It has long since been common knowledge that certain government agencies use a number of digital spying tactics to keep tabs on certain activity. Only recently, details have begun to emerge of just how much intel the NSA has been collecting, to the point where it seems as though there’s very little that anybody can do digitally without the NSA brown-nosing. With some products having leaked info to the NSA without the knowledge of the user, Apple has taken the opportunity to distance itself from such behavior in stating that it has "never worked with the NSA to create a backdoor in any products."
The NSA’s access to our digital spectrum is a hot topic of conversation right now, and just recently, we learned that the agency could access quite a bit of the Apple iPhone. But while the NSA harbors such abilities, Apple maintains that it has had nothing to do with it, and further, that it was unaware that such activity was even taking place.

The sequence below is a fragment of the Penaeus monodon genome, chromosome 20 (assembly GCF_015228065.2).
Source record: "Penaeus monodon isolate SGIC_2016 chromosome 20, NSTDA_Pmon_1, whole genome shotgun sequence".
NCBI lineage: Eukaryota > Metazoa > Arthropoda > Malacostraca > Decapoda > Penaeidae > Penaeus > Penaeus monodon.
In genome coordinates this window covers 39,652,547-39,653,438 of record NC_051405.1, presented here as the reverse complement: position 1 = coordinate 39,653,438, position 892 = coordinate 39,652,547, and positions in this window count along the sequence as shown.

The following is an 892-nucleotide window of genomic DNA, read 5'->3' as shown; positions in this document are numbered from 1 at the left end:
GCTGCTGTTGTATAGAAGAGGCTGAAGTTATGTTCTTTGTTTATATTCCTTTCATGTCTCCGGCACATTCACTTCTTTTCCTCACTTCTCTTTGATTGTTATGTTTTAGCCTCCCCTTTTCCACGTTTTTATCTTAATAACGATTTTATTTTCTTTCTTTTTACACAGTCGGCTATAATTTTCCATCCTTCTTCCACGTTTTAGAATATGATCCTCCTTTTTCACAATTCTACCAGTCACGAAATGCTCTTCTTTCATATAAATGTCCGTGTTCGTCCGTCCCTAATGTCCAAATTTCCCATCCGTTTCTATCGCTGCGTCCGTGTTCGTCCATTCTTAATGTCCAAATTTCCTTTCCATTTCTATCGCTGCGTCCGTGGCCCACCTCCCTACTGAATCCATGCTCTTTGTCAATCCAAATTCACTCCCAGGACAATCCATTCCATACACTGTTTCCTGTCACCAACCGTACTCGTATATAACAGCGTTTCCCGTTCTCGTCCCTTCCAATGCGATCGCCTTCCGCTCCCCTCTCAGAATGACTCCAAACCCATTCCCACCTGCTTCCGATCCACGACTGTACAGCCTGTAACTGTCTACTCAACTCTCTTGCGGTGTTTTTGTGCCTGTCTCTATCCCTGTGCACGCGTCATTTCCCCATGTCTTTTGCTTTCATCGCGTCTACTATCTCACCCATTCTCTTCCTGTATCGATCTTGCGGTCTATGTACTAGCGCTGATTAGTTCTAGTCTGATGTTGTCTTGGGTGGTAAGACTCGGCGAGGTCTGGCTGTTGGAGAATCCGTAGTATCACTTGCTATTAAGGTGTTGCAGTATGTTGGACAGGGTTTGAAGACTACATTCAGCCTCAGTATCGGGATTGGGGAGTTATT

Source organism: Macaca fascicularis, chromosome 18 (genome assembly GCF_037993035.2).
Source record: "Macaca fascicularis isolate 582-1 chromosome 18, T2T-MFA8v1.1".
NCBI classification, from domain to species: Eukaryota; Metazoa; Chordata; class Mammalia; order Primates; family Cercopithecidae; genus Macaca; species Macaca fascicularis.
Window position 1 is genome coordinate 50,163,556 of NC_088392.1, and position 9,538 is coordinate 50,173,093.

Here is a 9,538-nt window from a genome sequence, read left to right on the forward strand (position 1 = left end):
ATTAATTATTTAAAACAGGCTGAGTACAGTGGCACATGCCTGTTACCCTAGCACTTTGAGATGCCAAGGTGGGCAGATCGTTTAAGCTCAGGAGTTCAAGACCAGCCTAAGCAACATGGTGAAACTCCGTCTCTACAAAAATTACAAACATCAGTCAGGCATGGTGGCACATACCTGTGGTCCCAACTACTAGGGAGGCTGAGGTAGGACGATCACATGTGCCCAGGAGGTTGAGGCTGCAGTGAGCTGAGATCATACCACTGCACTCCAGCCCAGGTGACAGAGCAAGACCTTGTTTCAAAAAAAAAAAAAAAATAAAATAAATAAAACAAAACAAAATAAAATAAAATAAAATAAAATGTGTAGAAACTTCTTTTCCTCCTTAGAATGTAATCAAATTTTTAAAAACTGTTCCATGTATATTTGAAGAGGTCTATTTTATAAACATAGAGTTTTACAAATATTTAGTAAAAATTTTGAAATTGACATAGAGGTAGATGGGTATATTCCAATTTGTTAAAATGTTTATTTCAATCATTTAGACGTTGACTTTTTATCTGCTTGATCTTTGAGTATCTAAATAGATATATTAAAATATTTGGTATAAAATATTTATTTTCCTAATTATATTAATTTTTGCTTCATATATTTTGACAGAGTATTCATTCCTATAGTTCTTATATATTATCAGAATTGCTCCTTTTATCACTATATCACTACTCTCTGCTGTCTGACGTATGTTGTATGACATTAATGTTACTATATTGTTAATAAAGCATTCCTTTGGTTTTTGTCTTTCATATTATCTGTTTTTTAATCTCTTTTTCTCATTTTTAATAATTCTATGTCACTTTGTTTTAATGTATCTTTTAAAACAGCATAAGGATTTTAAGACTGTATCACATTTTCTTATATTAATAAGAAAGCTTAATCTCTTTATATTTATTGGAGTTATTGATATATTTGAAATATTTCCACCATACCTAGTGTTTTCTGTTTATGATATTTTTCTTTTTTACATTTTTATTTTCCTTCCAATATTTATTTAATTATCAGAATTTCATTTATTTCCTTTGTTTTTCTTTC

With its products being mentioned amid the rife NSA spying stories, it seems as though the Cupertino wanted to go on record and declare that it categorically had nothing to do with the NSA’s worryingly deep access to the Apple iPhone.
Speaking to AllThingsD, Apple has stated that it never once did work with the NSA to create any backdoors through which the agency could exploit. Yes, Apple is compliant with official requests made, but it has never dishonestly allowed any organization to access info through any kind of backdoor in its product ecosystems.
Apple continues in its effort to plug any gaps in software that could allow third parties access to sensitive info. Whether it’s the government watching, or simply a chancing hacker looking to steal information for unscrupulous purposes, Tim Cooks men remain dedicated to the task of keeping things as secure as possible.
So, there you have it. Yes, the NSA could be logging much of your iPhone’s info, but no, Apple isn’t willfully facilitating this practice. The iOS ecosystem has proven itself to be among the most secure in the business, and with enterprise adoption continuing to nibble at a market previously dominated by BlackBerry, the privacy-conscious will be hard-pushed to find a more secure platform than Apple’s.
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